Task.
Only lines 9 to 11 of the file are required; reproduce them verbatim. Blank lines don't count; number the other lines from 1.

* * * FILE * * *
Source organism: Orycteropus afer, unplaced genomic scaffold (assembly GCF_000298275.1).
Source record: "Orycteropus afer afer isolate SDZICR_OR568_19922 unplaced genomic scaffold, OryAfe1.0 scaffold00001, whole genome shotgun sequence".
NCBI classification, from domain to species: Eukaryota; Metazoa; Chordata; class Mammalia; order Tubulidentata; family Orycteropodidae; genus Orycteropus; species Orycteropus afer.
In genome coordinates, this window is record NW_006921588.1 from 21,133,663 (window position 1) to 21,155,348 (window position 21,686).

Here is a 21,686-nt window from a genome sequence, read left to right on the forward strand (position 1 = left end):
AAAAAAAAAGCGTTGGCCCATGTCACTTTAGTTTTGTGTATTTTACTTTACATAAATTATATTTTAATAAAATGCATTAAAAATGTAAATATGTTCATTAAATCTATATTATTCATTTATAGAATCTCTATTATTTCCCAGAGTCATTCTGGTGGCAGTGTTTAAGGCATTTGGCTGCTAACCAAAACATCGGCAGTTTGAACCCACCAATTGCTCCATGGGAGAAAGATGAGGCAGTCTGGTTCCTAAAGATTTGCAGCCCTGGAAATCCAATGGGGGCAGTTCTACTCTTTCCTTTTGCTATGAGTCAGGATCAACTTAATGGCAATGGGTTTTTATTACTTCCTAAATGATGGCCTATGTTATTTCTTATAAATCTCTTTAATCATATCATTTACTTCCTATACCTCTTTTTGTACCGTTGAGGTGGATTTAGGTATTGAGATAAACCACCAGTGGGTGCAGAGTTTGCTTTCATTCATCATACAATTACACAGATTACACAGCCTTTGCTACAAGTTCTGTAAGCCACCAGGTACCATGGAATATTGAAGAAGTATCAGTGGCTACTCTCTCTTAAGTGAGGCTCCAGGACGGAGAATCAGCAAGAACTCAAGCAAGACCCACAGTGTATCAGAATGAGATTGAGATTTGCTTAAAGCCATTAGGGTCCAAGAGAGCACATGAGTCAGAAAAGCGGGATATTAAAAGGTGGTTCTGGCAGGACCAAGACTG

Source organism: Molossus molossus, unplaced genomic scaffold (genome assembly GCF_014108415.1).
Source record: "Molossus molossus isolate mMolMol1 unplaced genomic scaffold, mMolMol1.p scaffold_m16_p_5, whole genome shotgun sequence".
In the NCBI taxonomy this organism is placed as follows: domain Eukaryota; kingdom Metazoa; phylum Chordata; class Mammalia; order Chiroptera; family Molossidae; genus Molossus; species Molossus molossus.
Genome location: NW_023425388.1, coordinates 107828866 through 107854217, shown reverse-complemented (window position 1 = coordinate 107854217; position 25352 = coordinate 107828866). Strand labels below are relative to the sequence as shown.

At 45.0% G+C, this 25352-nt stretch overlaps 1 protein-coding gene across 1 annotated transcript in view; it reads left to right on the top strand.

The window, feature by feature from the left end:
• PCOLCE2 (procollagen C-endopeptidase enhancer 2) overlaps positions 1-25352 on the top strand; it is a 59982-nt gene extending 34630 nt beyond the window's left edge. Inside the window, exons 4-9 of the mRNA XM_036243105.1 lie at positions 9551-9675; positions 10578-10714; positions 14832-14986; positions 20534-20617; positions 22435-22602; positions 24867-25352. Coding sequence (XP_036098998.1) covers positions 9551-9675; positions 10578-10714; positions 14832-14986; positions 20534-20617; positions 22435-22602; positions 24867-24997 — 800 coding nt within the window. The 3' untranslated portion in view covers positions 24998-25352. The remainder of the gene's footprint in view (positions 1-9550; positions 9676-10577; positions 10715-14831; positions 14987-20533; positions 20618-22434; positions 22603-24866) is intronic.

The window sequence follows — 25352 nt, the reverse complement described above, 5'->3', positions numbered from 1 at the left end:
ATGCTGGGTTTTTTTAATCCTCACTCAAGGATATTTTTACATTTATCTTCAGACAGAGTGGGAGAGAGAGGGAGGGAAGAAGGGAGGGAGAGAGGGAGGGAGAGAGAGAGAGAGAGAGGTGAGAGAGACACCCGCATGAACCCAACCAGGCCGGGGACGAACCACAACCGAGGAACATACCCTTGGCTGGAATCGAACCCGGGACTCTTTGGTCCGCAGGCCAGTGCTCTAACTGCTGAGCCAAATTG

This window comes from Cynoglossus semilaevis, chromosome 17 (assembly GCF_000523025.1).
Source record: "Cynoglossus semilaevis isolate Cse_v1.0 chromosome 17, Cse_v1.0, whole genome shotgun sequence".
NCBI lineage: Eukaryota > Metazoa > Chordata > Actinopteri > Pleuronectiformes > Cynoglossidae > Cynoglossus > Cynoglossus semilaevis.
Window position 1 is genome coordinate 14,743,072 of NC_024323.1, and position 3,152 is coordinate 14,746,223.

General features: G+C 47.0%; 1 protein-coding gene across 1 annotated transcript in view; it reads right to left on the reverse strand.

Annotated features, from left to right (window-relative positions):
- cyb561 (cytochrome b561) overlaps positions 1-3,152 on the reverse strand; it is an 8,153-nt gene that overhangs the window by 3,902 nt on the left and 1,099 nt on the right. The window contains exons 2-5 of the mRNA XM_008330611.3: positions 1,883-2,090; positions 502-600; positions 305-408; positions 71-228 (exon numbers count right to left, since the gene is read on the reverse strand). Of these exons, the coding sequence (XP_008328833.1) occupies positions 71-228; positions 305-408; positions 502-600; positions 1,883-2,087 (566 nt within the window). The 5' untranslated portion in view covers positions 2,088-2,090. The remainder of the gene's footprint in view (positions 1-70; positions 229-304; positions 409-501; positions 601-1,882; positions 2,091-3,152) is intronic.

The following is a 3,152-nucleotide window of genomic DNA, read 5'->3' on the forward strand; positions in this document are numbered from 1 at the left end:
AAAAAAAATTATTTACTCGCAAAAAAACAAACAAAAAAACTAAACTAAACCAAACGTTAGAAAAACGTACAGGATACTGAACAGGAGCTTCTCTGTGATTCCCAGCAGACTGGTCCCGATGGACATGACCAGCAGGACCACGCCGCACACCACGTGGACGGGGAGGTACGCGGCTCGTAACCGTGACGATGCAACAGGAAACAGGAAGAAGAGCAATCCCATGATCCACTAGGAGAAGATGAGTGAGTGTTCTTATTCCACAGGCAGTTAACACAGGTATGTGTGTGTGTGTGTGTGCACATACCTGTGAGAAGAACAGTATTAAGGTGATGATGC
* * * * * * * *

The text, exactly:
In the NCBI taxonomy this organism is placed as follows: domain Eukaryota; kingdom Metazoa; phylum Chordata; class Mammalia; order Chiroptera; family Molossidae; genus Molossus; species Molossus molossus.
Genome location: NW_023425388.1, coordinates 107828866 through 107854217, shown reverse-complemented (window position 1 = coordinate 107854217; position 25352 = coordinate 107828866). Strand labels below are relative to the sequence as shown.

At 45.0% G+C, this 25352-nt stretch overlaps 1 protein-coding gene across 1 annotated transcript in view; it reads left to right on the top strand.